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  1. Hey, just tripped over this post. I'm wondering if you ever got your setup running. I've got one and it's pretty decent when it runs. I don't think it matters what SCSI ID the disk is, but you need to format it as a regular Mac drive, then it will show up on the desktop as well if you need to copy files on or off.
  2. Hotline is my recommendation for an original Mac file downloading experience! I actually just got my PowerMac 7100 on Hotline again last night, after having similar issues as you. There are a few Hotline servers still serving Mac files for download. Client here: https://macintoshgarden.org/apps/hotline Servers are registered to trackers, a list of which can be found here: https://hotline.fandom.com/wiki/Trackers
  3. All the same reasons you use an open source compiler to generate machine code for a proprietary CPU: Out of principle, because it's more future proof, and frequently also because they're just better software. I don't know about the Lattice tools, I've only used the open source ones, but the Xilinx tools are gigantic, slow, buggy, and the versions I used made you do a complete 7GB download for each tiny bug fix upgrade.
  4. Huh, interesting. So even a brand-new CF card is actually just a physical adapter away from the original PC AT bus from 1980-whatever? That's cool.
  5. Sidenote: PCMCIA is 16-bit, CardBus is a 32-bit slot, but unlike the older format it multiplexes address and data pins, so there's a little more to it than that. But I think CompactFlash is always 16 bit, it's just that CardBus slots are backwards compatible. I don't think CF cards are any faster in the newer slots, and I imagine you're right that the card slot will have a slower connection to the rest of the system than the IDE connector. BTW, Powerbooks support Cardbus from Wallstreet onwards according to EveryMac.
  6. I'm quite sure there was no discernible difference between ADB and PS/2 when I was testing my StarMax tower. I'd kind of assume that, for compatibility, whatever is handling PS/2 just turns it into the same kind of data that normally comes in over ADB, and that that's why there's no driver needed.
  7. Ah! The SCSI2SD v5.1 has an option to enable/disable termination. Unchecked it, and now it works. Wonder if that option basically means the SCSI2SD hogs the entire bus... Edit - now I see - it's because both the ACARD bridge and SCSI2SD have built-in terminators, and they were both enabled. Frailty, thy name is SCSI...
  8. I've tried both with and without termination. With an active terminator on the enclosure, I either get the blinking question mark or sad Mac and an error (which I don't remember). So the error in question is only with no termination. I tried a bunch of things earlier, as far as I remember the terminator didn't make a difference when it's only one device...
  9. Is replacing F245s with LS245s a good idea? I thought F parts were only used where the lower propagation delay was actually needed. I've also heard that sometimes mixing F and HC/LS.parts is done specifically to make one signal travel faster than another, say an enable signal that needs to be asserted before some data is set up, or similar.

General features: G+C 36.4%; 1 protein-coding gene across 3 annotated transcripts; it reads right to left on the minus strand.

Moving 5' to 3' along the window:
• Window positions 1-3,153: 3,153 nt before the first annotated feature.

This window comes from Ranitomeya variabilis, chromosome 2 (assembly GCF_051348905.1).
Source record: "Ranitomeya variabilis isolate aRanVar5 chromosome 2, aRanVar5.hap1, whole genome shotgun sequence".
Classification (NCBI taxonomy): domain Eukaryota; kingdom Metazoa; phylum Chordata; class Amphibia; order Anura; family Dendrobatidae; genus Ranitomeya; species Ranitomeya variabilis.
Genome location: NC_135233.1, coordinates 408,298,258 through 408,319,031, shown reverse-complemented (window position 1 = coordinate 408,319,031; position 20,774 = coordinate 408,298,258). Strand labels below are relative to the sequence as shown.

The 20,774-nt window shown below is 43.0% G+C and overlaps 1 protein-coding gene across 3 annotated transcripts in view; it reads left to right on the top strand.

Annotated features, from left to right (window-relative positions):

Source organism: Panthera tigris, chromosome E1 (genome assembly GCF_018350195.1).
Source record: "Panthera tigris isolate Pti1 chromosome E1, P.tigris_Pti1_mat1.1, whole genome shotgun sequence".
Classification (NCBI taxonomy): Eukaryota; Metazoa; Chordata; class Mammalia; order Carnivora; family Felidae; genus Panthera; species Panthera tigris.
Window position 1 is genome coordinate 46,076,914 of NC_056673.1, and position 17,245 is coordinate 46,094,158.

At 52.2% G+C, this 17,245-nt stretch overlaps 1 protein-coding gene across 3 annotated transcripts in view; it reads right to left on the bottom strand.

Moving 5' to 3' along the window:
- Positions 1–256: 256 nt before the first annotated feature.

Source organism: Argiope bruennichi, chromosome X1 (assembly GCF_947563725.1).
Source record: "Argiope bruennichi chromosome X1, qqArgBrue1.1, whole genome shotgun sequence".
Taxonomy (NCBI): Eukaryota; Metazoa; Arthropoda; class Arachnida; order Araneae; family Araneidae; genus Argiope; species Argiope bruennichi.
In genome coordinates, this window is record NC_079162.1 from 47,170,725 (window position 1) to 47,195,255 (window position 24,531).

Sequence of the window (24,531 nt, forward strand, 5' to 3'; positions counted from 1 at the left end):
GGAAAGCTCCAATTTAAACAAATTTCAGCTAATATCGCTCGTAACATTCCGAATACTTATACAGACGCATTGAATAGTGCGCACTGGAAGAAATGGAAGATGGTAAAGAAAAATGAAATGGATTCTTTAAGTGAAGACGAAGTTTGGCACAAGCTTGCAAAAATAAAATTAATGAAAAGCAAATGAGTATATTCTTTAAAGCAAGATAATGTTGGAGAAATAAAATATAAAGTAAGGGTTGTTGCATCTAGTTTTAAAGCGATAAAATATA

10. Right. I could find some references to it, but nothing that matched it specifically to SCSI issues. It's definitely flashing like it's being redrawn over and over. The drives are on separate SCSI IDs, but it just occurred to me that SCSI2SD can emulate multiple SCSI drives. I wonder if it's doing something funny or I set it up wrong somehow.
  11. Here is a weird one: I have a SCSI2SD 5.1 that I've been running my Quadra 700 off for a while. This works great. Before that, I had also run it from an ACARD IDE->SCSI bridge with CF adapter. It still works great. I've moved the ACARD into an external SCSI enclosure that used to have a very noisy drive. The enclosure also works great with noisy drives, or with either of my two solid state SCSI solutions. Except: I connect both at the same time (on different IDs) I get a flashing dialogue that says "Bluets & Granola bars". It shows up just before it w
  12. What do you mean more precisely? The schematic? I think an ADB mouse is a (relatively) smart device with a microcontroller og sorts inside.
  13. Eh, I can hardly open a cupboard here without a microcontroller board of some kind falling out, I'd love to see that code. Don't you need a transceiver to speak RS422 to the Mac, though? I was actually thinking about this today, since I have some high quality faders that I want to make a MIDI fader box. And of course, the sensible thing would be to just put MIDI sockets on it, but when it's for connecting to a NuBus ProTools rig, sensible isn't really a design requirement, more like the opposite...
  14. I just put a Noctua in my Quadra 700 power supply and it made a world of difference, noise-wise. The air that's coming out is quite cool, but I have noticed that the CPU heatsink feels, how to describe it, not uncomfortable hot, but fairly warm if I take the cover off right after shutting down. I've removed the floppy drive, not sure if that's messed up the air flow... But it's held up for a couple of long sessions with no weirdness so maybe it's fine? I might be picking up a 7100 soon, and I'd want to give it the same treatment. I'd like to get some sort of temperature probe to kn
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